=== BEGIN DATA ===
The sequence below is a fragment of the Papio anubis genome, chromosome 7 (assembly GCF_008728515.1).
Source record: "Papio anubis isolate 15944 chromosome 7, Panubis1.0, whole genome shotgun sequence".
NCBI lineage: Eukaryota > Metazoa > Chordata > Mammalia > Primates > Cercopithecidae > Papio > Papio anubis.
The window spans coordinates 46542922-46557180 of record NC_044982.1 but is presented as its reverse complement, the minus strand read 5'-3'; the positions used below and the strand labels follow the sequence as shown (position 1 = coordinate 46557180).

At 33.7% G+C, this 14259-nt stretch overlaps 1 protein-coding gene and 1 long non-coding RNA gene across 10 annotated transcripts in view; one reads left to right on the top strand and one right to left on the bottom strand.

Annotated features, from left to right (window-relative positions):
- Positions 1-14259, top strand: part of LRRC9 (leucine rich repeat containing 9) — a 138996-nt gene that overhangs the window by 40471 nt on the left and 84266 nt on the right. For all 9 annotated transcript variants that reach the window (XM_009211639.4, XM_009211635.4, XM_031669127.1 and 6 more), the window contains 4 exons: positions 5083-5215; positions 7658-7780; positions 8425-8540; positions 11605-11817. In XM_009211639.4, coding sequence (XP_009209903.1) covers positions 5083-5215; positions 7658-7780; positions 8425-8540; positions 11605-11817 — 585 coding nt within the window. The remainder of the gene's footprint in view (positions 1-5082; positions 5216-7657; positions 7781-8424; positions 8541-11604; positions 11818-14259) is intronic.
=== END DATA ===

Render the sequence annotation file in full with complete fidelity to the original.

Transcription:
The sequence below is a fragment of the Papio anubis genome, chromosome 7 (assembly GCF_008728515.1).
Source record: "Papio anubis isolate 15944 chromosome 7, Panubis1.0, whole genome shotgun sequence".
NCBI lineage: Eukaryota > Metazoa > Chordata > Mammalia > Primates > Cercopithecidae > Papio > Papio anubis.
The window spans coordinates 46542922-46557180 of record NC_044982.1 but is presented as its reverse complement, the minus strand read 5'-3'; the positions used below and the strand labels follow the sequence as shown (position 1 = coordinate 46557180).

At 33.7% G+C, this 14259-nt stretch overlaps 1 protein-coding gene and 1 long non-coding RNA gene across 10 annotated transcripts in view; one reads left to right on the top strand and one right to left on the bottom strand.

Annotated features, from left to right (window-relative positions):
- Positions 1-14259, top strand: part of LRRC9 (leucine rich repeat containing 9) — a 138996-nt gene that overhangs the window by 40471 nt on the left and 84266 nt on the right. For all 9 annotated transcript variants that reach the window (XM_009211639.4, XM_009211635.4, XM_031669127.1 and 6 more), the window contains 4 exons: positions 5083-5215; positions 7658-7780; positions 8425-8540; positions 11605-11817. In XM_009211639.4, coding sequence (XP_009209903.1) covers positions 5083-5215; positions 7658-7780; positions 8425-8540; positions 11605-11817 — 585 coding nt within the window. The remainder of the gene's footprint in view (positions 1-5082; positions 5216-7657; positions 7781-8424; positions 8541-11604; positions 11818-14259) is intronic.